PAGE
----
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Black Pilgrimage to Islam$
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Robert Dannin

Print publication date: 2005

Print ISBN-13: 9780195300246

Published to Oxford Scholarship Online: October 2011

DOI: 10.1093/acprof:oso/9780195300246.001.0001

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Conclusion: African Diaspora and Muslim Umma

Conclusion: African Diaspora and Muslim Umma

Chapter:
(p.261) Conclusion: African Diaspora and Muslim Umma
Source:
Black Pilgrimage to Islam
Author(s):

Robert Dannin

Publisher:
Oxford University Press
DOI:10.1093/acprof:oso/9780195300246.003.0012

The continuing immigration of practicing Muslims into the United States and the increasing occurrences of conversion poses several challenges to the typical historical accounts of religious experience in the country. For the African Americans, looking into such concerns means addressing religious pluralism issues that were frequently associated with the spiritual monopoly of the Black Church and the legacy of slavery among specific minority groups. Fundamentally, aside from the concept of hijra and issues of religious history, Islam initiates an attempt to reconstrue history through illustrating how African Americans have been able to find themselves through umma that disregards socioeconomic status while also accounting for diversities evident across various cultures. These social and religious changes promote unpredictable effects, both positive and negative, on the Muslim umma and on the African diaspora.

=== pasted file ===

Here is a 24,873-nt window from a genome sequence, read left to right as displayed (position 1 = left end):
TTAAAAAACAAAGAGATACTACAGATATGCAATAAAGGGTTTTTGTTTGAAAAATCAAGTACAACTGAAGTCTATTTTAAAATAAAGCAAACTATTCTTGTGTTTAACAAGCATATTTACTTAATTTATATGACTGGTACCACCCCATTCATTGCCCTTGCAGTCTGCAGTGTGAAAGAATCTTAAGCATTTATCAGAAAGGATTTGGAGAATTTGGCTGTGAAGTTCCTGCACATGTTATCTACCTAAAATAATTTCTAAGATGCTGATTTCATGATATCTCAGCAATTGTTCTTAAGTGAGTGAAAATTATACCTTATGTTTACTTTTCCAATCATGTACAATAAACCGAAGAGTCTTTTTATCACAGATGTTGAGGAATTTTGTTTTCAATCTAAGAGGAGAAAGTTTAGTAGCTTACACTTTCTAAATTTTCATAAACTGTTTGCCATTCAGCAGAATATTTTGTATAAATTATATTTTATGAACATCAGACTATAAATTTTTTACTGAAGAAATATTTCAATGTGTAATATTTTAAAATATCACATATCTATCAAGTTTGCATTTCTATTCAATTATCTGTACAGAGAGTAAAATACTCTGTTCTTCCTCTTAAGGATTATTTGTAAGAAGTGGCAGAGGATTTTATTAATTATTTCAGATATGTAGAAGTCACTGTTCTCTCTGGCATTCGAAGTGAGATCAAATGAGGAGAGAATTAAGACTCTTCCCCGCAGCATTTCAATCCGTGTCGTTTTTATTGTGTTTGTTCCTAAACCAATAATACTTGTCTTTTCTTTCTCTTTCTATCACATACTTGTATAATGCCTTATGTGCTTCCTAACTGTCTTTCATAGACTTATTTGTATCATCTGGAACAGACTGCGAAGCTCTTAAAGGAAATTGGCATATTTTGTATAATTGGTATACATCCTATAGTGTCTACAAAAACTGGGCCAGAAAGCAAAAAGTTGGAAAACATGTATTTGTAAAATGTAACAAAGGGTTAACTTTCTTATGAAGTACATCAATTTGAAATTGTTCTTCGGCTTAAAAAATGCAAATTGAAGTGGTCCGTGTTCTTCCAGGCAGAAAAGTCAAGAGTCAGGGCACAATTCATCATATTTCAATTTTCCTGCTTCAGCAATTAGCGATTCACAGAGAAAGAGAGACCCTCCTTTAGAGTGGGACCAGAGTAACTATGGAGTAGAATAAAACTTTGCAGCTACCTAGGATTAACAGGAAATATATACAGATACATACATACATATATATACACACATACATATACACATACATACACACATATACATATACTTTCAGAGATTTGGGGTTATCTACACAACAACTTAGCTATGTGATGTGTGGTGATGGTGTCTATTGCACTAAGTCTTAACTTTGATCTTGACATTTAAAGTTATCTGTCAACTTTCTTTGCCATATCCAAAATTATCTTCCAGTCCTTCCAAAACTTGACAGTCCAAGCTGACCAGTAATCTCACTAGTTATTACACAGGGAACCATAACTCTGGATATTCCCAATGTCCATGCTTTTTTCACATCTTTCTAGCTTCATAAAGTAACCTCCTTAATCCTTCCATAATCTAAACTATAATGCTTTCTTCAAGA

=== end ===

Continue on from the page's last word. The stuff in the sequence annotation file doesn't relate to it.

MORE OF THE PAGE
Keywords:   immigration, religious conversion, African diaspora, Muslim umma, African Americans, Black Church

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